Long-time Cromrade Autumn is proposing an interesting experiment:
I hear all the time from Christians that they feel discriminated against in day to day life. I find myself skeptical. I pretended to be Christian for years to avoid discrimination and harassment. This lead me to an idea. I’m uncertain about it so I thought I would put it up here, while I was thinking about it. I propose to dress in a manner that visually links me to a particular faith (and/or denomination) and record how I am being treated. At the end of the experiment, I will compare my notes to see if there was any difference, and if so, what- in the way I was treated.
This would mean dressing with a devotional scapular and a crucifix to be “Catholic” or underclothes to mimic the look of the undergarments and a CTR ring or jewelry when being “LDS,” etc. An atheist t-shirt would be my atheist “test” and no visible signs of any religion would be my control.
She is looking for some feedback on both the research question and the ethics of deception. Go read over her proposal and see what you think. Feel free to cross-post your comments here as well. My own thoughts below the fold:
I have made no secret of my contempt for the idea of the “persecution” of Christians in North America. For all their complaints about how liberals whine and play victim over issues like racism, sexism, homophobia, and misogyny, the most patently obvious example of warrantless whinging comes from American Christians protesting the moderate losses to their entitlement in public life. Forcing everyone to play by the rules necessarily inconveniences those who have been living ‘above the law’ (literally, in some cases). I am a fairly sympathetic fellow, but I cannot conjure a whit of sadness for butthurt religious folks who are suddenly thrust into a world they had been conveniently ignoring/revising for centuries.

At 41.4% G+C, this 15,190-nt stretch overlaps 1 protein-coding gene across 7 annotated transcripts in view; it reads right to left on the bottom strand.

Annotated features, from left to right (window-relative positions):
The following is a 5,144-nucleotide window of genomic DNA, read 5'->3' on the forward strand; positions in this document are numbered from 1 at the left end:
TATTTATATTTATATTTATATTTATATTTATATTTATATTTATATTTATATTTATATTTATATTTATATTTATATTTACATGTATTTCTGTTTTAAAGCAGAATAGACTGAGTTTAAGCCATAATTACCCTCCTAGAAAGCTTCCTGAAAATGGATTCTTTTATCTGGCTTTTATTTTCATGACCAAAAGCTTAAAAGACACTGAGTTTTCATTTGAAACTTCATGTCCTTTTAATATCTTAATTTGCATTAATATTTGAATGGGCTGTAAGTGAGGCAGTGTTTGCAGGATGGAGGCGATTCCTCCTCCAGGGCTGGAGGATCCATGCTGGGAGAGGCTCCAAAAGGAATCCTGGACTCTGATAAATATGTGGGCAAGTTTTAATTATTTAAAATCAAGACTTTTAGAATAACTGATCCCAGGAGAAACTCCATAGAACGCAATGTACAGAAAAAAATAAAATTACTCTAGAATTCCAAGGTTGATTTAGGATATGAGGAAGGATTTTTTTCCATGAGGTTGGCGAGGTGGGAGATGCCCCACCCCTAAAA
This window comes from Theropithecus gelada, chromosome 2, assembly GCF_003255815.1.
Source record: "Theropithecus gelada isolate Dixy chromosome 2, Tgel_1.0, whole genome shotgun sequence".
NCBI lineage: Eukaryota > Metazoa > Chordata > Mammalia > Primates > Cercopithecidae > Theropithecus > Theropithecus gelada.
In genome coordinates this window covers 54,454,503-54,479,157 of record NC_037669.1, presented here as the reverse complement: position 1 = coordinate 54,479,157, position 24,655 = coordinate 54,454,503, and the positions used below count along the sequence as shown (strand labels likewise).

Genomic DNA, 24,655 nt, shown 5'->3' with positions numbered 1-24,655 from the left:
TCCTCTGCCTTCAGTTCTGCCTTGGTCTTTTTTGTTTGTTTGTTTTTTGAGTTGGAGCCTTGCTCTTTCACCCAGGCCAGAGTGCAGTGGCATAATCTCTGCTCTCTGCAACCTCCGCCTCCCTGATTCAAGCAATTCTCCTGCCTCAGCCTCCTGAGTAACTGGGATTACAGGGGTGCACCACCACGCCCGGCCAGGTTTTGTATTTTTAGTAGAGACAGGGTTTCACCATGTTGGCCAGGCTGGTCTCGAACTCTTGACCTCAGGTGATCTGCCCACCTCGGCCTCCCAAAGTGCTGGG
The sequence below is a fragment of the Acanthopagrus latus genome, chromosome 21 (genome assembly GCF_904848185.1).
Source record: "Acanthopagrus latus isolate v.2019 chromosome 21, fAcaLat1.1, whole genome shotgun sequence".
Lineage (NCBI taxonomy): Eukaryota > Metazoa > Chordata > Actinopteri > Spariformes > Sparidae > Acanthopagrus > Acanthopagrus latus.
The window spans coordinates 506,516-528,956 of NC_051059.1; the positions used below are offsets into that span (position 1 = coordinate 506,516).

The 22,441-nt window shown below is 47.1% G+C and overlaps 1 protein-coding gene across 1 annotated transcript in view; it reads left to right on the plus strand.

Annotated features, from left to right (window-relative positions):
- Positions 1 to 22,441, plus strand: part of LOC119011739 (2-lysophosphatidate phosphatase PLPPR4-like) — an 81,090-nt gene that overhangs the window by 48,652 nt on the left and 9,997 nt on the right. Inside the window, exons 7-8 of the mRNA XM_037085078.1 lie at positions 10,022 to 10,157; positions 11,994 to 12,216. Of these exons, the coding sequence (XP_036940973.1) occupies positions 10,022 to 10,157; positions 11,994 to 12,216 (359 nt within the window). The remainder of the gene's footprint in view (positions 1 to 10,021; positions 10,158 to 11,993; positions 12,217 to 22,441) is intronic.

As such, I don’t have monumental expectations for Autumn’s ‘experiment’. Religious belief forms the background radiation of American life. People are inclined to assume, if asked the question, that a person about whom they otherwise know nothing probably holds some god belief; after all, that’s what the statistics would suggest. Issues of scientific rigour aside (how does one person measure discrimination against themselves objectively?), my question is what the findings would mean outside the context of Autumn’s own life. Let’s say she finds that she is discriminated against openly as an atheist, but not as a theist – to what extent is that experience shared by others? How do her other endogenous characteristics (race, age, gender, location) play a role? Are her interactions a representative cross-section of the population at large, or does her ‘convenience sampling’ of interpersonal interactions simply represent the kinds of people with whom she usually socializes?
If her goal is to gain some appreciation for the subjective experience of an overtly religious person trying to navigate a society that is more secular than ze is, then it could be a useful narrative exercise. It is important to note, though, that without actually having the core of belief that defines a religious person, it will be quite difficult to have the true visceral experience that would engender feelings of discrimination. Unlike the landmark work Black Like Me, where the object of camouflage was physical (and therefore easily counterfeited), Autumn is attempting to recreate a disguise that is largely internal – a much more difficult task.
Anyway, let her know what you think! Can it work? Are there ethical concerns? Is there a way to get a more useful scientific result?
Like this article? Follow me on Twitter!